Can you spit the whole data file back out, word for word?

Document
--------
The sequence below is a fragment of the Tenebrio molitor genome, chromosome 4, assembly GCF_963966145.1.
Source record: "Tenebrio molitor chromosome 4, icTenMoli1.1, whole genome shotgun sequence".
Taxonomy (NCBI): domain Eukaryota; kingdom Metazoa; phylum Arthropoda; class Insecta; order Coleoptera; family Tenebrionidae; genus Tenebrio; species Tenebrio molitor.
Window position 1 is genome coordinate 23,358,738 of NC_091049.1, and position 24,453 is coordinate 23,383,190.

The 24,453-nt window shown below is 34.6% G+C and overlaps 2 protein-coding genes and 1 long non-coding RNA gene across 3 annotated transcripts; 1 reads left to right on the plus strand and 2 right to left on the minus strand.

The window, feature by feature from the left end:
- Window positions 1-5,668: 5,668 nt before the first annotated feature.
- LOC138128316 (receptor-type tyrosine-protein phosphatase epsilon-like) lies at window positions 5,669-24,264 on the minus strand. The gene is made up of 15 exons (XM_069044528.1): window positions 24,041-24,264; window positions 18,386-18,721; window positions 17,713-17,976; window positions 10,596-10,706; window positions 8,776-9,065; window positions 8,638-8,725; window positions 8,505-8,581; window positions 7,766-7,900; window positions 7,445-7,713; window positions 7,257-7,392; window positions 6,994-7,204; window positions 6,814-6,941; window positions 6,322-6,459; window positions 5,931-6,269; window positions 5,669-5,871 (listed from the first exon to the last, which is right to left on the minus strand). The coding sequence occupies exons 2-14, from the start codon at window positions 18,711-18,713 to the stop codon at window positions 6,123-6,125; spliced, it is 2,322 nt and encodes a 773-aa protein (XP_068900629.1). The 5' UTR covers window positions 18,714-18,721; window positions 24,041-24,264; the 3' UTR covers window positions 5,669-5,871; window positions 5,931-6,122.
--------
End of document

The sequence below is a fragment of the Tenebrio molitor genome, chromosome 4, assembly GCF_963966145.1.
Source record: "Tenebrio molitor chromosome 4, icTenMoli1.1, whole genome shotgun sequence".
Taxonomy (NCBI): domain Eukaryota; kingdom Metazoa; phylum Arthropoda; class Insecta; order Coleoptera; family Tenebrionidae; genus Tenebrio; species Tenebrio molitor.
Window position 1 is genome coordinate 23,358,738 of NC_091049.1, and position 24,453 is coordinate 23,383,190.

The 24,453-nt window shown below is 34.6% G+C and overlaps 2 protein-coding genes and 1 long non-coding RNA gene across 3 annotated transcripts; 1 reads left to right on the plus strand and 2 right to left on the minus strand.

The window, feature by feature from the left end:
- Window positions 1-5,668: 5,668 nt before the first annotated feature.
- LOC138128316 (receptor-type tyrosine-protein phosphatase epsilon-like) lies at window positions 5,669-24,264 on the minus strand. The gene is made up of 15 exons (XM_069044528.1): window positions 24,041-24,264; window positions 18,386-18,721; window positions 17,713-17,976; window positions 10,596-10,706; window positions 8,776-9,065; window positions 8,638-8,725; window positions 8,505-8,581; window positions 7,766-7,900; window positions 7,445-7,713; window positions 7,257-7,392; window positions 6,994-7,204; window positions 6,814-6,941; window positions 6,322-6,459; window positions 5,931-6,269; window positions 5,669-5,871 (listed from the first exon to the last, which is right to left on the minus strand). The coding sequence occupies exons 2-14, from the start codon at window positions 18,711-18,713 to the stop codon at window positions 6,123-6,125; spliced, it is 2,322 nt and encodes a 773-aa protein (XP_068900629.1). The 5' UTR covers window positions 18,714-18,721; window positions 24,041-24,264; the 3' UTR covers window positions 5,669-5,871; window positions 5,931-6,122.